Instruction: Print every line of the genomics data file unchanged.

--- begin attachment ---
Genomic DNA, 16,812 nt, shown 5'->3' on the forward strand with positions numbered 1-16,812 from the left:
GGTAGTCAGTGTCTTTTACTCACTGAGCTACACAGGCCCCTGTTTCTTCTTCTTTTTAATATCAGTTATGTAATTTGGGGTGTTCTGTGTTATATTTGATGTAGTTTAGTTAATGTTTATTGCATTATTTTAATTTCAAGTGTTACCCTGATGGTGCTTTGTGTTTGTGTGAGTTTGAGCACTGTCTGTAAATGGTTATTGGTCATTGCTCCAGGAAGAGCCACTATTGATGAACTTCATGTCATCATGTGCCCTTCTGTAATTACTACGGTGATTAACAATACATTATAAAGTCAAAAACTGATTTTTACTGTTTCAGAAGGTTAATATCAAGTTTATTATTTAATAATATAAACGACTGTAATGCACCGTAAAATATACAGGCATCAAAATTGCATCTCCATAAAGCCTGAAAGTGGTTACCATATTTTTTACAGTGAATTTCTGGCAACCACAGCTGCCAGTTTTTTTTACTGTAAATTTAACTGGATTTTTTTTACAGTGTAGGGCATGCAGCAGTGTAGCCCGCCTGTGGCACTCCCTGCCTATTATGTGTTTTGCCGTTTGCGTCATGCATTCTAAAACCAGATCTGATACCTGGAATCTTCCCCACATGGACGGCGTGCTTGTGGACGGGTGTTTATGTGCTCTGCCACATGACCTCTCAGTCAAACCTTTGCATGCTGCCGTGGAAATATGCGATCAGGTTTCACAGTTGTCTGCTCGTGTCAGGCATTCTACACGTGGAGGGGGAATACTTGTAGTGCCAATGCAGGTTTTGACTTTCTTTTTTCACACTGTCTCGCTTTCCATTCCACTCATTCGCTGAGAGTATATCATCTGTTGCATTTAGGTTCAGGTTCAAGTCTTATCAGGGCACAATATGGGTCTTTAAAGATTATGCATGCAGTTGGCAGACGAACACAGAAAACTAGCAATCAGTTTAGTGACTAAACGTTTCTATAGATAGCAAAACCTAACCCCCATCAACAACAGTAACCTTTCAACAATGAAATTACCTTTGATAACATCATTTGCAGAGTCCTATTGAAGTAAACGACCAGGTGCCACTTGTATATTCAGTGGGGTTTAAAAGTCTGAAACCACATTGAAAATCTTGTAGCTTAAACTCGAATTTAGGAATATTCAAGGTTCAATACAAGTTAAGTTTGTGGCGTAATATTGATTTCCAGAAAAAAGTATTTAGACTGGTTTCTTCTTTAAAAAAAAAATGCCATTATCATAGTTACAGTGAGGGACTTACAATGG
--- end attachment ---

Genomic DNA, 16,812 nt, shown 5'->3' on the forward strand with positions numbered 1-16,812 from the left:
GGTAGTCAGTGTCTTTTACTCACTGAGCTACACAGGCCCCTGTTTCTTCTTCTTTTTAATATCAGTTATGTAATTTGGGGTGTTCTGTGTTATATTTGATGTAGTTTAGTTAATGTTTATTGCATTATTTTAATTTCAAGTGTTACCCTGATGGTGCTTTGTGTTTGTGTGAGTTTGAGCACTGTCTGTAAATGGTTATTGGTCATTGCTCCAGGAAGAGCCACTATTGATGAACTTCATGTCATCATGTGCCCTTCTGTAATTACTACGGTGATTAACAATACATTATAAAGTCAAAAACTGATTTTTACTGTTTCAGAAGGTTAATATCAAGTTTATTATTTAATAATATAAACGACTGTAATGCACCGTAAAATATACAGGCATCAAAATTGCATCTCCATAAAGCCTGAAAGTGGTTACCATATTTTTTACAGTGAATTTCTGGCAACCACAGCTGCCAGTTTTTTTTACTGTAAATTTAACTGGATTTTTTTTACAGTGTAGGGCATGCAGCAGTGTAGCCCGCCTGTGGCACTCCCTGCCTATTATGTGTTTTGCCGTTTGCGTCATGCATTCTAAAACCAGATCTGATACCTGGAATCTTCCCCACATGGACGGCGTGCTTGTGGACGGGTGTTTATGTGCTCTGCCACATGACCTCTCAGTCAAACCTTTGCATGCTGCCGTGGAAATATGCGATCAGGTTTCACAGTTGTCTGCTCGTGTCAGGCATTCTACACGTGGAGGGGGAATACTTGTAGTGCCAATGCAGGTTTTGACTTTCTTTTTTCACACTGTCTCGCTTTCCATTCCACTCATTCGCTGAGAGTATATCATCTGTTGCATTTAGGTTCAGGTTCAAGTCTTATCAGGGCACAATATGGGTCTTTAAAGATTATGCATGCAGTTGGCAGACGAACACAGAAAACTAGCAATCAGTTTAGTGACTAAACGTTTCTATAGATAGCAAAACCTAACCCCCATCAACAACAGTAACCTTTCAACAATGAAATTACCTTTGATAACATCATTTGCAGAGTCCTATTGAAGTAAACGACCAGGTGCCACTTGTATATTCAGTGGGGTTTAAAAGTCTGAAACCACATTGAAAATCTTGTAGCTTAAACTCGAATTTAGGAATATTCAAGGTTCAATACAAGTTAAGTTTGTGGCGTAATATTGATTTCCAGAAAAAAGTATTTAGACTGGTTTCTTCTTTAAAAAAAAAATGCCATTATCATAGTTACAGTGAGGGACTTACAATGG